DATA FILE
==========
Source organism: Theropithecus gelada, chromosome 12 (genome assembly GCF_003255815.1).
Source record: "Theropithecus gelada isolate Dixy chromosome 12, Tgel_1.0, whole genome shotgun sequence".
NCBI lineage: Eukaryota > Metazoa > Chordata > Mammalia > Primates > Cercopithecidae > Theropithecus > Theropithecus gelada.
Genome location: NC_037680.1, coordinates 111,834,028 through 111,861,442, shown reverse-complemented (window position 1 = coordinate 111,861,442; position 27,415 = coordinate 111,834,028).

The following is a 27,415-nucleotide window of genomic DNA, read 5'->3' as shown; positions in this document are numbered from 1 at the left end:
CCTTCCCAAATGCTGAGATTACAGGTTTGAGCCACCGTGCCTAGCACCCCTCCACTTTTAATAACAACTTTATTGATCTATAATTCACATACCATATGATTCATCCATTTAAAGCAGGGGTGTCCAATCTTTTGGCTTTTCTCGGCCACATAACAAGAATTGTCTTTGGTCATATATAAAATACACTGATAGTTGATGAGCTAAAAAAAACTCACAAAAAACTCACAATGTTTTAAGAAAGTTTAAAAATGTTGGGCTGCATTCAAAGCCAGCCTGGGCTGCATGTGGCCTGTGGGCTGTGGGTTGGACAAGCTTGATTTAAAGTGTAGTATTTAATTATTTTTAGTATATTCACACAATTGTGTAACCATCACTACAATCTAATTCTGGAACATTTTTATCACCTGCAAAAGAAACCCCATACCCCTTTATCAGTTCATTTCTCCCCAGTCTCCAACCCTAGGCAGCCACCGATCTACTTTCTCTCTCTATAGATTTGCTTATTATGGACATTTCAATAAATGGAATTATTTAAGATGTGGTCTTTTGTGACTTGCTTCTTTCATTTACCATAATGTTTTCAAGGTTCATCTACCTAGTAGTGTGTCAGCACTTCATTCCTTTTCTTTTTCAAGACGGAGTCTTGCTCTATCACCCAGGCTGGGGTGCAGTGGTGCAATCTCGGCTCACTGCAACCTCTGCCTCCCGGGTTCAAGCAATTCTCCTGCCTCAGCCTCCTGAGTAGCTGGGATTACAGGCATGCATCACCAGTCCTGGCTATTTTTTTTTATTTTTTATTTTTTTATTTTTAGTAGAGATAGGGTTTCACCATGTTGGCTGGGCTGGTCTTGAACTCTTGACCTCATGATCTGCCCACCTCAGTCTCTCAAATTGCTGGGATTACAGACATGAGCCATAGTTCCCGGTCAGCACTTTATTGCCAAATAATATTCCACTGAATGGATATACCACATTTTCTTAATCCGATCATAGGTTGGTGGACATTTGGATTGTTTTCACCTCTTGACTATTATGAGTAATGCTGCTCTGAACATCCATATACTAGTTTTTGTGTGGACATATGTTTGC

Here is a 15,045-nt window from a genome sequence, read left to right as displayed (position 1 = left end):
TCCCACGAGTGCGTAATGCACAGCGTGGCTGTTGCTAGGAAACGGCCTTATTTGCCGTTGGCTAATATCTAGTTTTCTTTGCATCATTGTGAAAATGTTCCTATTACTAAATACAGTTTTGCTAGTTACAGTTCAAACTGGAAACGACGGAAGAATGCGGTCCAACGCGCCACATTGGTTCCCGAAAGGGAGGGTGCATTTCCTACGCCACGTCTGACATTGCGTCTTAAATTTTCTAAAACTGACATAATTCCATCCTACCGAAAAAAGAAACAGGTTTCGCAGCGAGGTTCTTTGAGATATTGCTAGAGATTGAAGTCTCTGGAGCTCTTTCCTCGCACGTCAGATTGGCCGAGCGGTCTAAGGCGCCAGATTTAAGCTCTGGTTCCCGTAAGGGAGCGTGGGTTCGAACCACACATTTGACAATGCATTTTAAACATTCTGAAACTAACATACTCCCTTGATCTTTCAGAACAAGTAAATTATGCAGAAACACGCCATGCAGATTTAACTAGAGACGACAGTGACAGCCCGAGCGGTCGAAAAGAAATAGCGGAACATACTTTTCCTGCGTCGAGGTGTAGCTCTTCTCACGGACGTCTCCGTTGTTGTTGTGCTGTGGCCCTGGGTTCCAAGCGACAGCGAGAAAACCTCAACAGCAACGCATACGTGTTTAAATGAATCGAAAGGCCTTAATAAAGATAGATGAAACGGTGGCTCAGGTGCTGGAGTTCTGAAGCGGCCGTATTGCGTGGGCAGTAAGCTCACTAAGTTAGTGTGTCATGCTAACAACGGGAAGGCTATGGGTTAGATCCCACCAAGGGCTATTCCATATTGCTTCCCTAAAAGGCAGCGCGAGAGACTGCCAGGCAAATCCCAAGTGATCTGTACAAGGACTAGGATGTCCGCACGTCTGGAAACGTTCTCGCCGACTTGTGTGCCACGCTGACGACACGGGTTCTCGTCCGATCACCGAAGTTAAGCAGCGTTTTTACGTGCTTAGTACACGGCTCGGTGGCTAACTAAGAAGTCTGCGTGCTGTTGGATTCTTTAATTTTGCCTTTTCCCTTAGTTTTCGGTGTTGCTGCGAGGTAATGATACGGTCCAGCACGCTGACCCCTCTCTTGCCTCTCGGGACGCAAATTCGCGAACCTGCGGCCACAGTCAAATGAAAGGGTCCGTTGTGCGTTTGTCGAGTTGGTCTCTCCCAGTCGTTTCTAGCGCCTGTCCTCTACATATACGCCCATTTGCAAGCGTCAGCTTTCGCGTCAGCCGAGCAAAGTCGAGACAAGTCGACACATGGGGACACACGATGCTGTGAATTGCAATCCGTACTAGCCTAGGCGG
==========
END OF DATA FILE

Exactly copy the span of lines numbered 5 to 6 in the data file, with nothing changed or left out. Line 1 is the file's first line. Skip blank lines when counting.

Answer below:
The following is a 27,415-nucleotide window of genomic DNA, read 5'->3' as shown; positions in this document are numbered from 1 at the left end:
CCTTCCCAAATGCTGAGATTACAGGTTTGAGCCACCGTGCCTAGCACCCCTCCACTTTTAATAACAACTTTATTGATCTATAATTCACATACCATATGATTCATCCATTTAAAGCAGGGGTGTCCAATCTTTTGGCTTTTCTCGGCCACATAACAAGAATTGTCTTTGGTCATATATAAAATACACTGATAGTTGATGAGCTAAAAAAAACTCACAAAAAACTCACAATGTTTTAAGAAAGTTTAAAAATGTTGGGCTGCATTCAAAGCCAGCCTGGGCTGCATGTGGCCTGTGGGCTGTGGGTTGGACAAGCTTGATTTAAAGTGTAGTATTTAATTATTTTTAGTATATTCACACAATTGTGTAACCATCACTACAATCTAATTCTGGAACATTTTTATCACCTGCAAAAGAAACCCCATACCCCTTTATCAGTTCATTTCTCCCCAGTCTCCAACCCTAGGCAGCCACCGATCTACTTTCTCTCTCTATAGATTTGCTTATTATGGACATTTCAATAAATGGAATTATTTAAGATGTGGTCTTTTGTGACTTGCTTCTTTCATTTACCATAATGTTTTCAAGGTTCATCTACCTAGTAGTGTGTCAGCACTTCATTCCTTTTCTTTTTCAAGACGGAGTCTTGCTCTATCACCCAGGCTGGGGTGCAGTGGTGCAATCTCGGCTCACTGCAACCTCTGCCTCCCGGGTTCAAGCAATTCTCCTGCCTCAGCCTCCTGAGTAGCTGGGATTACAGGCATGCATCACCAGTCCTGGCTATTTTTTTTTATTTTTTATTTTTTTATTTTTAGTAGAGATAGGGTTTCACCATGTTGGCTGGGCTGGTCTTGAACTCTTGACCTCATGATCTGCCCACCTCAGTCTCTCAAATTGCTGGGATTACAGACATGAGCCATAGTTCCCGGTCAGCACTTTATTGCCAAATAATATTCCACTGAATGGATATACCACATTTTCTTAATCCGATCATAGGTTGGTGGACATTTGGATTGTTTTCACCTCTTGACTATTATGAGTAATGCTGCTCTGAACATCCATATACTAGTTTTTGTGTGGACATATGTTTGC